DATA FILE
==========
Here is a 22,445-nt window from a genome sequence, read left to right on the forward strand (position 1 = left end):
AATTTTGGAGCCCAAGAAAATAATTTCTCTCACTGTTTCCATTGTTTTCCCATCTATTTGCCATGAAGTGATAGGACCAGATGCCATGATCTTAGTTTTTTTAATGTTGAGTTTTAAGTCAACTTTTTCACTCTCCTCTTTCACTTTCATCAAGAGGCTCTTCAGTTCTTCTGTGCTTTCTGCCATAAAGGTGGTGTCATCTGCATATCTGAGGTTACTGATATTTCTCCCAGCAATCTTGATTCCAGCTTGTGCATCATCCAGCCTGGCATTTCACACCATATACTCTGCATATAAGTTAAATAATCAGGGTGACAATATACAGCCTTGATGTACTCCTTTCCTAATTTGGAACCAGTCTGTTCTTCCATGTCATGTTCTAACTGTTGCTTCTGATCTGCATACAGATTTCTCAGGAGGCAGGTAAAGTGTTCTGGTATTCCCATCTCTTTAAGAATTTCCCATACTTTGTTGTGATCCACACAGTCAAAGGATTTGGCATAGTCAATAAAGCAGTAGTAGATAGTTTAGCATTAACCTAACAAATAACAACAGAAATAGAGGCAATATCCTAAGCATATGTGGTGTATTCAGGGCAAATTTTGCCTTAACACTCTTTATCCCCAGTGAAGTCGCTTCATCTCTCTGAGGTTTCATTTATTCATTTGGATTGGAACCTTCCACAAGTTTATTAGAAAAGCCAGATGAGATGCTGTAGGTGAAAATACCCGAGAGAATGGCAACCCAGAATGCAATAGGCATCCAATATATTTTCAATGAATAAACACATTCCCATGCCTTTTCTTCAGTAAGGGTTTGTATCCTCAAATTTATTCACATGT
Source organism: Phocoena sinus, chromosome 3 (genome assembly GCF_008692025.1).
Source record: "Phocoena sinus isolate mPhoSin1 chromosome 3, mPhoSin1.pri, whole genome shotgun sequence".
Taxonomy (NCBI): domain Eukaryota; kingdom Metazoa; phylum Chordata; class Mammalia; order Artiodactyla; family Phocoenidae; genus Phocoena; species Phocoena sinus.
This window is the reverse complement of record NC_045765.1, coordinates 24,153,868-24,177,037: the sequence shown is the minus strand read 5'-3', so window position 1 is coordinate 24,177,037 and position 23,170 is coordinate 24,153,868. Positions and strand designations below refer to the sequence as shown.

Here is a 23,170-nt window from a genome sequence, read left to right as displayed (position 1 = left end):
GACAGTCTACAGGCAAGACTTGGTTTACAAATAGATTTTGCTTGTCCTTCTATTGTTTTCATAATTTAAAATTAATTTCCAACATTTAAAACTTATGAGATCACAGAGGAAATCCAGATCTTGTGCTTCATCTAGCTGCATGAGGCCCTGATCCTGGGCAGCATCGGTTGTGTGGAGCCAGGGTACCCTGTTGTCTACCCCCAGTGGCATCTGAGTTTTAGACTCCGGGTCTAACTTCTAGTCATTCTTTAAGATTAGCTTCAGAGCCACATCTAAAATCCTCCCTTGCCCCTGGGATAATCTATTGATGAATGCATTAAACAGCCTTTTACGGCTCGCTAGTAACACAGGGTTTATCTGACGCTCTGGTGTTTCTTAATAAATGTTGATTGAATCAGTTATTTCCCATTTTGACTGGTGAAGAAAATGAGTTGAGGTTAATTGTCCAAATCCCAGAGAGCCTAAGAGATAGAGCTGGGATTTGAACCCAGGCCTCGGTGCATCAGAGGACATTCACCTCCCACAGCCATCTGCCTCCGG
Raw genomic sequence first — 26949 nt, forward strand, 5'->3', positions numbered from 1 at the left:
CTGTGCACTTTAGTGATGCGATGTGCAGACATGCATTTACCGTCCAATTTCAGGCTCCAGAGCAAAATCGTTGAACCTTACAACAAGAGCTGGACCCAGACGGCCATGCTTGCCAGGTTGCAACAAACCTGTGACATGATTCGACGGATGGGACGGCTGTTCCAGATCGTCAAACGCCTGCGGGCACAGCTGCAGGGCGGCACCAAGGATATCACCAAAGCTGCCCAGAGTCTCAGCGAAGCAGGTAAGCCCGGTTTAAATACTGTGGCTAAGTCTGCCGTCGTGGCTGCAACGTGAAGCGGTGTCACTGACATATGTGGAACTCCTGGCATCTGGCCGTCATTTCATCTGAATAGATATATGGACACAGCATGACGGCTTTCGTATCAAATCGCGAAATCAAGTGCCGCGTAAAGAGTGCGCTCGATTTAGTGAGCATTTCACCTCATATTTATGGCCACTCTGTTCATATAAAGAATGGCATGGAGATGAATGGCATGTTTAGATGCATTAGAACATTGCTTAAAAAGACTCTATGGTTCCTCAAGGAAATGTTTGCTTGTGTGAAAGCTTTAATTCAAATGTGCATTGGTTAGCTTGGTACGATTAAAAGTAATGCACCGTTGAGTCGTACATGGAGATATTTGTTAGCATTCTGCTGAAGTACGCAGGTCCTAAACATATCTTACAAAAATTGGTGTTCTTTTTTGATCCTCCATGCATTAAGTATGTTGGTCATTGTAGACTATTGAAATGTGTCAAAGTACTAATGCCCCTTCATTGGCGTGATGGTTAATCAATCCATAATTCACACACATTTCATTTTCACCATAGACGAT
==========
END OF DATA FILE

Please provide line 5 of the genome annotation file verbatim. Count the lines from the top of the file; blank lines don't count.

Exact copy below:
Taxonomy (NCBI): domain Eukaryota; kingdom Metazoa; phylum Chordata; class Mammalia; order Artiodactyla; family Phocoenidae; genus Phocoena; species Phocoena sinus.